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US saw AU summit as a chance to push its interests

The United States viewed the bi-annual summit of the African Union of January 2009 as an opportunity to advance its interests or see them take significant steps backwards.

It seems Washington was interested in the crises in Zimbabwe, Somalia, Sudan, Mauritania, Guinea and Eastern Congo.

On Zimbabwe the United States felt that the AU was restrained because it had given the mandate to solve the crisis to the Southern African Development Community which it felt had failed to resolve the issue.

Washington was now convinced that that there could not be any credible power sharing agreement between the Zimbabwe African National Union-Patriotic Front and the Movement for Democratic Change as long as Robert Mugabe remained the head of state.

 

Full cable:


Viewing cable 09ADDISABABA76, USAU: US INTERESTS AT STAKE AT ADDIS AU SUMMIT,

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Reference ID

Created

Released

Classification

Origin

09ADDISABABA76

2009-01-14 12:09

2011-08-30 01:44

CONFIDENTIAL

Embassy Addis Ababa

VZCZCXRO6510

OO RUEHDU RUEHMR RUEHPA RUEHRN RUEHTRO

DE RUEHDS #0076/01 0141209

ZNY CCCCC ZZH

O 141209Z JAN 09

FM AMEMBASSY ADDIS ABABA

TO RUEHC/SECSTATE WASHDC IMMEDIATE 3368

INFO RUEHZO/AFRICAN UNION COLLECTIVE

RUEPADJ/CJTF HOA

RUZEFAA/HQ USAFRICOM STUTTGART GE

RHEHAAA/NSC WASHDC

RUEHBS/USEU BRUSSELS

RUCNDT/USMISSION USUN NEW YORK 7662

C O N F I D E N T I A L SECTION 01 OF 03 ADDIS ABABA 000076

 

SIPDIS

 

STATE FOR AF/FO, AF/RSA, AF/E, AF/W, AF/C, AF/S, AF/SPG AND

NEA/MAG

 

E.O. 12958: DECL: 01/13/2019

TAGS: PREL PGOV AU

SUBJECT: USAU: US INTERESTS AT STAKE AT ADDIS AU SUMMIT,

JAN. 26-FEB. 3

 

Classified By: AMBASSADOR JOHN A. SIMON, REASONS 1.4 (B) AND (D).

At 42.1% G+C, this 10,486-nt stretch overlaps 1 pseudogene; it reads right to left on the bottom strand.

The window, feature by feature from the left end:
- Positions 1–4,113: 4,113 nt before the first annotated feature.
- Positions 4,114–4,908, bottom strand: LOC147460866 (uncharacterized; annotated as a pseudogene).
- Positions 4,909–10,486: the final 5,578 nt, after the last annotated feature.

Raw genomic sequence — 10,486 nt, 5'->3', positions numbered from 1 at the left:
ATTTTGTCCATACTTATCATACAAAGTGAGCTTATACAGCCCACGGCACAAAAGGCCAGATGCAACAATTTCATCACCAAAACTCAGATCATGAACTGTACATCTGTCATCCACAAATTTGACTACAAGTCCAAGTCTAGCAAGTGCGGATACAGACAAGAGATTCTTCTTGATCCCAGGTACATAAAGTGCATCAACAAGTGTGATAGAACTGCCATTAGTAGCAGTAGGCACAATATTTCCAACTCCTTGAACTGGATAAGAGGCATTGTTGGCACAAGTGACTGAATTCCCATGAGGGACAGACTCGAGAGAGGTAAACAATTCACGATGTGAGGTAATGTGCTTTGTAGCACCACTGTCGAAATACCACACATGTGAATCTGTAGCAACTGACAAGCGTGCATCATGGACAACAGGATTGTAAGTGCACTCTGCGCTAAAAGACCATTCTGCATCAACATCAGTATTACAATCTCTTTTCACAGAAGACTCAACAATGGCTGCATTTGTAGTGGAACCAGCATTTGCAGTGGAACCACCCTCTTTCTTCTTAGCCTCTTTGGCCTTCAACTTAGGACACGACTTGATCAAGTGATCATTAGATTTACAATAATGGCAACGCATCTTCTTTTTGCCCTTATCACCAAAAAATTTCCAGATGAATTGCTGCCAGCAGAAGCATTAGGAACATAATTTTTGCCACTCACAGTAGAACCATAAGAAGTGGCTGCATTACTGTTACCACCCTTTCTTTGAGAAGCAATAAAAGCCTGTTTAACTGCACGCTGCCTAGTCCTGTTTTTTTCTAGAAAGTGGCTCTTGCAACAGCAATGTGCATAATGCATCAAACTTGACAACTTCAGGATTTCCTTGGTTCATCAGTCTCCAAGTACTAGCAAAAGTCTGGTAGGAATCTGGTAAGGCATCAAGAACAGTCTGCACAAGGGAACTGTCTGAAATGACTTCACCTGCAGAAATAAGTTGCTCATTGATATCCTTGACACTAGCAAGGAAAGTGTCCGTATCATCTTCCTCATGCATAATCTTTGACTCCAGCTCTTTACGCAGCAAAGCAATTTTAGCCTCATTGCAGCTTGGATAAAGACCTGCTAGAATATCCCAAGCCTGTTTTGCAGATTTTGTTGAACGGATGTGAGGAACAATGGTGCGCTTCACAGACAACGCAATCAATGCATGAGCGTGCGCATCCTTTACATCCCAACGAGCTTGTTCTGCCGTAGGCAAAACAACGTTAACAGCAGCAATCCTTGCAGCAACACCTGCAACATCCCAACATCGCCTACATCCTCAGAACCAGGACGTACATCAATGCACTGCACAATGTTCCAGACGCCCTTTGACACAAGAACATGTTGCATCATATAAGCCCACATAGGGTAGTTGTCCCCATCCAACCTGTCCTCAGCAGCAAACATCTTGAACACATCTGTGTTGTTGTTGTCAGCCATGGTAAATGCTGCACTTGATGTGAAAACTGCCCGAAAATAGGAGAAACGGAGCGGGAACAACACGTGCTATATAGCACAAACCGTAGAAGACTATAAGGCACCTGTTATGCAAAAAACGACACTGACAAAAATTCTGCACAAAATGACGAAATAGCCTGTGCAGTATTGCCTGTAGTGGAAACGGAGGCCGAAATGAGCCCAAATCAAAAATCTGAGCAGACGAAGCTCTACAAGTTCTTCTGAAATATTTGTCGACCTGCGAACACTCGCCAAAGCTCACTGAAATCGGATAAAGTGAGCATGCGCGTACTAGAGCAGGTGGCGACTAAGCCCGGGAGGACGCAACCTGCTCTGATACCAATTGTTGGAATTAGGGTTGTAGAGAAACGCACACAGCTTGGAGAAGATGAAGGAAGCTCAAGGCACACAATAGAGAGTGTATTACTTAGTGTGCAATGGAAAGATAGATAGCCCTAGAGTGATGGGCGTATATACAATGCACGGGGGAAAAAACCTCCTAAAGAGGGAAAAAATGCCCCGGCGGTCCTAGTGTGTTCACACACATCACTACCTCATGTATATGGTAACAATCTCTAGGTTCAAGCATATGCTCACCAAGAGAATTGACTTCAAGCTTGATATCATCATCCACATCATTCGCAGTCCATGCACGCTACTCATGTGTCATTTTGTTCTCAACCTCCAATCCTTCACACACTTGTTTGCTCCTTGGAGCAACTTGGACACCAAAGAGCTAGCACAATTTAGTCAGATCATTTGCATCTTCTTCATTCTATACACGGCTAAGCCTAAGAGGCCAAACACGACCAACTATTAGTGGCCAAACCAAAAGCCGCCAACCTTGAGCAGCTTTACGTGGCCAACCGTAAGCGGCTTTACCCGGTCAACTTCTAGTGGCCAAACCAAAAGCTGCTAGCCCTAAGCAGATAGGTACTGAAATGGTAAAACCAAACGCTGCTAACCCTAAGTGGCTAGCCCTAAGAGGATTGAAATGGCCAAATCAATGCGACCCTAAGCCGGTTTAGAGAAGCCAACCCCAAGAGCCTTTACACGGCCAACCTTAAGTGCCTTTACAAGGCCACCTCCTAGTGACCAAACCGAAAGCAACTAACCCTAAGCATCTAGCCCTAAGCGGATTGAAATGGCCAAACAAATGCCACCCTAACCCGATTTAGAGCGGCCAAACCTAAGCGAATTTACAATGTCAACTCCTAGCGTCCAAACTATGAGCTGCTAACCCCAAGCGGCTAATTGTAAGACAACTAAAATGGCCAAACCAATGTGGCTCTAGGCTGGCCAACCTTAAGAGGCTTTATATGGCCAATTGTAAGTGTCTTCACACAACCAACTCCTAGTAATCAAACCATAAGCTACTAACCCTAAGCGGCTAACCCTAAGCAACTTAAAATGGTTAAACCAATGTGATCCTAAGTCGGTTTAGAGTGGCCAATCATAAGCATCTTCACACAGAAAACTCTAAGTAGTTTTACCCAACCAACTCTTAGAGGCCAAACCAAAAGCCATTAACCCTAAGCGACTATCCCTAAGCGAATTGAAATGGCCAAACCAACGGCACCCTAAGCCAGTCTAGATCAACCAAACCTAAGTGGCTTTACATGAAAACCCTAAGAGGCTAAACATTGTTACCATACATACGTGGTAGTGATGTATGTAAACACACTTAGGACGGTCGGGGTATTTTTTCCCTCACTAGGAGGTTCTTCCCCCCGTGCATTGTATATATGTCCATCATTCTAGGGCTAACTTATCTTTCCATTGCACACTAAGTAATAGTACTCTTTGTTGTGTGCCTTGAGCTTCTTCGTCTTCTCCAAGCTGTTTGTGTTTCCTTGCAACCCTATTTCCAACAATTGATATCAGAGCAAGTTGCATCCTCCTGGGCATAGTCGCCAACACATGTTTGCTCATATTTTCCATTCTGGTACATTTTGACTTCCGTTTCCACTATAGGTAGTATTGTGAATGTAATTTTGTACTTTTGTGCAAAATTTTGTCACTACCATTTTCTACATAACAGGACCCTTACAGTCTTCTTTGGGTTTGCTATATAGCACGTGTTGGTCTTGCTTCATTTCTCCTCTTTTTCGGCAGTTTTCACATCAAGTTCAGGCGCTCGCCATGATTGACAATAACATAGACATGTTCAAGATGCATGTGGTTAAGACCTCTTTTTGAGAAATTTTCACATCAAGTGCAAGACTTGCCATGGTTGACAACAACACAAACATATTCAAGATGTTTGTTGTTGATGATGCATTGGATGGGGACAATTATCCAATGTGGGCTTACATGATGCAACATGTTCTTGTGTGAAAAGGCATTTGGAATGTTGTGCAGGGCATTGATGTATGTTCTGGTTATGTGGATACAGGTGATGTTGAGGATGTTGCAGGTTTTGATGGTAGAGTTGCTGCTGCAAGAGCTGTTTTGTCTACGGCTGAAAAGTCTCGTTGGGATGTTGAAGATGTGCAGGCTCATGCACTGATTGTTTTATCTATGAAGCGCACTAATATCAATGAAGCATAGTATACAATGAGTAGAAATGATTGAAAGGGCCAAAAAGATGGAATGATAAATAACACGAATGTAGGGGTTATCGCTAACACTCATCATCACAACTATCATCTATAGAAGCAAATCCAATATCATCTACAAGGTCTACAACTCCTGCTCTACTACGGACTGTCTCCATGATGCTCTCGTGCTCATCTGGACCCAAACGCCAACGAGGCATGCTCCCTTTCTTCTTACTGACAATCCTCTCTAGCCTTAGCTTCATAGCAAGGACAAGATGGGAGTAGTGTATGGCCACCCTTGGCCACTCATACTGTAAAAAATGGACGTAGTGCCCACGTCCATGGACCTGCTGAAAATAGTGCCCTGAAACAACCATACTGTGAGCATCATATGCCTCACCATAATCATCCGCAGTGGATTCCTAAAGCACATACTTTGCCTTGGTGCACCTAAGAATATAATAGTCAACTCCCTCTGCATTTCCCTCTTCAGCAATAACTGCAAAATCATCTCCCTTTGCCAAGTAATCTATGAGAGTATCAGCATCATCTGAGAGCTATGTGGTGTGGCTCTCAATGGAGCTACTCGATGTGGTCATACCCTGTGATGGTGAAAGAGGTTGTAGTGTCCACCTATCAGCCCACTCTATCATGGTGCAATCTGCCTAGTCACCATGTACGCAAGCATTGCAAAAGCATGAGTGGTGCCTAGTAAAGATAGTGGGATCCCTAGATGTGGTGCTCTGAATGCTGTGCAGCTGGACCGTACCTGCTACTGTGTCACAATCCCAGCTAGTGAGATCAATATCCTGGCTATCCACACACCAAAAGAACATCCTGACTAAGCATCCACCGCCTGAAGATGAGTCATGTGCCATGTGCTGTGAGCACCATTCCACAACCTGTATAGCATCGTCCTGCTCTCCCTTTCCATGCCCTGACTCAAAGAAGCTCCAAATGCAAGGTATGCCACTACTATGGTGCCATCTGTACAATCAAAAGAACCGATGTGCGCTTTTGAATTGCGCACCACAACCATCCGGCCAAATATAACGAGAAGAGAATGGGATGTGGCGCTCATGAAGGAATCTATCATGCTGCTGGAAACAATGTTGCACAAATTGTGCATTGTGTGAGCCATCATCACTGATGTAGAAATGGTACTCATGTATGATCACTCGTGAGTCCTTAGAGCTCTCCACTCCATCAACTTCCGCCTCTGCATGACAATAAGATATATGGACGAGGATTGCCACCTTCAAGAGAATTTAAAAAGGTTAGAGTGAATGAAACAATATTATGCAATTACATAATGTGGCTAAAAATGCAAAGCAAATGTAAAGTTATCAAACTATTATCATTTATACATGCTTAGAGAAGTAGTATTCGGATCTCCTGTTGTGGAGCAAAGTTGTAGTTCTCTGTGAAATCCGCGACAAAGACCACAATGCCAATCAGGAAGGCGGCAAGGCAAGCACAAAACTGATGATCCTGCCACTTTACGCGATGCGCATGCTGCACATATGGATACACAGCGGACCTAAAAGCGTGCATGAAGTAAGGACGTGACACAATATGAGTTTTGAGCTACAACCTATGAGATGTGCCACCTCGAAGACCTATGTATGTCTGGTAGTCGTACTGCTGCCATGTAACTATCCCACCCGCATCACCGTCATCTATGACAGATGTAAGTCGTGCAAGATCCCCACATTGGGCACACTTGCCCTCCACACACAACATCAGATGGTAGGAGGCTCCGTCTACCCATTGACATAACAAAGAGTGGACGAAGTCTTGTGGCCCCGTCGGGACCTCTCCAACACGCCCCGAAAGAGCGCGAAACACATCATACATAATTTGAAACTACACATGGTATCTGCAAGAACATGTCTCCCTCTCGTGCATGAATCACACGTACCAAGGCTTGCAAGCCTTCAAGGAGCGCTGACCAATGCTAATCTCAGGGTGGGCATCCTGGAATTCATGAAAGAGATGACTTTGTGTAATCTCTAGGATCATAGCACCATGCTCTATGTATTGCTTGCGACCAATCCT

1. (SBU) Summary: The African Union Summit in Addis Ababa

from January 26 through February 3 presents an opportunity

to advance US interests Q or see them take significant

steps backward. The crises in Zimbabwe, Somalia, Sudan,

Mauritania, Guinea, and Eastern Congo will all likely be

items of discussion and backroom wheeling and dealing.

Preparation with key players at the Summit should begin

shortly. End Summary.

 

2. (U) The bi-annual summit of the African Union (AU)

begins January 26 with a two-day meeting of the Permanent

Representatives Committee (PRC), followed by a two-day

meeting of foreign ministers from January 29-30, followed

by the heads of state meeting in the Assembly of the Union

from February 1-3. The earlier meetings will develop

reports and recommendations for the meeting of the

Assembly, as well as endorse a number of protocols and

proposals developed through the previous year. The heads

of state usually accept those recommendations as presented.

 

3. (SBU) The official theme of the summit is

infrastructure. The global financial crisis will be a

major issue on the agenda and one day will be devoted to

the issues of union government (a Libyan initiative), but

the major crises on the continent are likely to be the

primary topics of discussion and attention at the Summit.

At issue will be whether the AU will take a more active

role in Zimbabwe, whether members will commit more support

to the AU Mission in Somalia (AMISOM), and how much

pressure the AU will exert to restore constitutional order

in Mauritania and Guinea. The impending International

Criminal Court decision concerning Sudanese President

Bashir, SudanQs still-unresolved Darfur crisis, and the

ongoing conflict in Eastern Congo are also likely to

generate debate.

 

——–

Zimbabwe

——–

 

4. (C) The AU has been restrained in its approach to the

crisis in Zimbabwe by the decision at its last Summit in

Sharm El-Sheikh to delegate mediation of the crisis to the

Southern Africa Development Community (SADC). Yet the

impotence of SADC to resolve the issue is clearly an

embarrassment to some members. In November, Deputy

Chairperson of the Commission Erastus Mwencha said that if

the crisis remained an issue by the time of the Summit, the

members Qwill tear him [Mugabe] apart.Q However, this is

not a universal view. Peace and Security Commissioner